Focus: Why Klopp's hard-pressing Liverpool should overrun Newcastle

The two parts of Jurgen Klopp’s tactical model – furious pressing and direct, piercing attacks –have already fused into a cohesive system at Liverpool. Given that the aggressive, unsettling nature of this strategy is most effective against fragile and disorganised defences, Newcastle could be in for a battering. Steve McClaren could not be faced with a more daunting fixture.

Given that the aggressive, unsettling nature of Liverpool's strategy is most effective against fragile and disorganised defences, Newcastle could be in for a battering.

Confidence is understandably low at St. James’ Park after conceding eight goals in two games against Leicester City and Crystal Palace, but whereas others may be capable of grinding out results to prevent a free-fall into the Championship, Newcastle’s insistence on attempting a considered, short-passing approach makes this task more difficult.

When self-esteem is low, nerves override muscle memory; technical skill and decision-making are the first things to suffer. This is why teams that refuse to go direct stay in a rut for longer (see Everton and Aston Villa last season) and why Newcastle have misplaced more passes in their own half (364) than any other Premier League team this campaign. Liverpool’s high pressing should disrupt and overwhelm Newcastle easily.

Newcastle are vulnerable to the Klopp system because of their wasteful possession, but also because of the huge spaces they leave between the defensive and midfield lines. Newcastle have conceded more shots per game (16.9) than any other team, and this is partly due to the 15-yard gaps that yawn open as the back four retreat fearfully and the middle five jog listlessly back from an attack. They have conceded seven goals from outside the box this season, with Crystal Palace’s first and third goals coming directly from these areas; Jack Colback and Vurnon Anita failed to make a single interception.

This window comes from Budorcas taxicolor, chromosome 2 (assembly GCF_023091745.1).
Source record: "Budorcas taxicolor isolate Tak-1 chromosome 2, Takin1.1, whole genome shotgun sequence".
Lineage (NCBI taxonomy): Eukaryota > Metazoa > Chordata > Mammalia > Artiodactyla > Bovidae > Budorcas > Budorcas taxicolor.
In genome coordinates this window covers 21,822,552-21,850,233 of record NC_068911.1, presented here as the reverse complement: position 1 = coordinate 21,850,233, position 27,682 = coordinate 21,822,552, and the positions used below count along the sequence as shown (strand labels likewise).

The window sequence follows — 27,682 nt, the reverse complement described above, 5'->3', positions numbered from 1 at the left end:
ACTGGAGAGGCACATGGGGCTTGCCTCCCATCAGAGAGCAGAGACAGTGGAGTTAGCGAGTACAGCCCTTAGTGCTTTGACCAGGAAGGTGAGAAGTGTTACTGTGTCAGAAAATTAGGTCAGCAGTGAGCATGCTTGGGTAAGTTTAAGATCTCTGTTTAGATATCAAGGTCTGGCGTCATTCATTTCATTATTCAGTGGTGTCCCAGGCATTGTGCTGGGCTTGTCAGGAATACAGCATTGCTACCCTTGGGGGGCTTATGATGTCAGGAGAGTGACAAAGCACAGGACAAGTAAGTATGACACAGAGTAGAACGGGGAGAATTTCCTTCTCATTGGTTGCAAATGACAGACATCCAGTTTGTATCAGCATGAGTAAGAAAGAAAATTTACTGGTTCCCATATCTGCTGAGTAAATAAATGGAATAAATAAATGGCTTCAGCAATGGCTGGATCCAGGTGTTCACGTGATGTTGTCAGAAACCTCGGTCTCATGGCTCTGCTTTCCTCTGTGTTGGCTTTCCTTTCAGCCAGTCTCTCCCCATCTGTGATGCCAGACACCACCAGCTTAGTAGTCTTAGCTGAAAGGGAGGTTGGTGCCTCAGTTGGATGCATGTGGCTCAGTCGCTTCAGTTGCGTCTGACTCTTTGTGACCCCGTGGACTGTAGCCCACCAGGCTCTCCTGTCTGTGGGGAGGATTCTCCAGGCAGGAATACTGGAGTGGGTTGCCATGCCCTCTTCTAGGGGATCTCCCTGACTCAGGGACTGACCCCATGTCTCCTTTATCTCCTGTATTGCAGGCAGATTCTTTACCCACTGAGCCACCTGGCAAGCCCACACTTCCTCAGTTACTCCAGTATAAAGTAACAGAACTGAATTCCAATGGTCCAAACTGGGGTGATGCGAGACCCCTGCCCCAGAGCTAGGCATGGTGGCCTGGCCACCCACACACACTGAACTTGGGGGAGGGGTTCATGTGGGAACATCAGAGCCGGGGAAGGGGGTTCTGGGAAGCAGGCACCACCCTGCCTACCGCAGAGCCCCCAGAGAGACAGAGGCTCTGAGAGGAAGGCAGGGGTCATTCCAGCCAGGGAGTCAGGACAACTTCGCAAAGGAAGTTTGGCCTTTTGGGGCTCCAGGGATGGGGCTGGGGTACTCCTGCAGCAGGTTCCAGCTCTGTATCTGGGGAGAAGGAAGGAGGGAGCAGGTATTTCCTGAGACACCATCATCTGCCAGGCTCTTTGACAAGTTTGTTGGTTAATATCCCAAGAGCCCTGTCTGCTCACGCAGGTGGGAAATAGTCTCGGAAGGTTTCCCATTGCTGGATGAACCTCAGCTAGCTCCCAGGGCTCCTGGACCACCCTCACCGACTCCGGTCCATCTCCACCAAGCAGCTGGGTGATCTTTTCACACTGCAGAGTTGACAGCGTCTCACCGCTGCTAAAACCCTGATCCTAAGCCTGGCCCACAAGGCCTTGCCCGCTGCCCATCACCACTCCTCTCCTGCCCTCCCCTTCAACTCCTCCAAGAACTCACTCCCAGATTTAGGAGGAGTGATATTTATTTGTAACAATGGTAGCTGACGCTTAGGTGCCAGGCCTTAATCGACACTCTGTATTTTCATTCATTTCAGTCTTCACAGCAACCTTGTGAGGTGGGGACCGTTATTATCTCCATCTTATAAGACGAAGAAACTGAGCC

Liverpool’s 6-1 destruction of Southampton in midweek can only have deepened the sense of impending doom on Tyneside; this was a textbook Jurgen Klopp performance of tackling high up the pitch, achieved – alarmingly for Newcastle – without Christian Benteke, Roberto Firmino, Philippe Coutinho, and Jordan Henderson.

It's difficult to predict which four of his creative players Klopp will use, but he currently has seven playmakers or strikers playing at the top of their game.

Whichever team Klopp selects, it is difficult to envisage a scenario in which that swarming mass of bodies – constantly searching for support, making runs in behind, and attempting the clinical final ball – does not leave Newcastle’s misshapen defence confused and demoralised.

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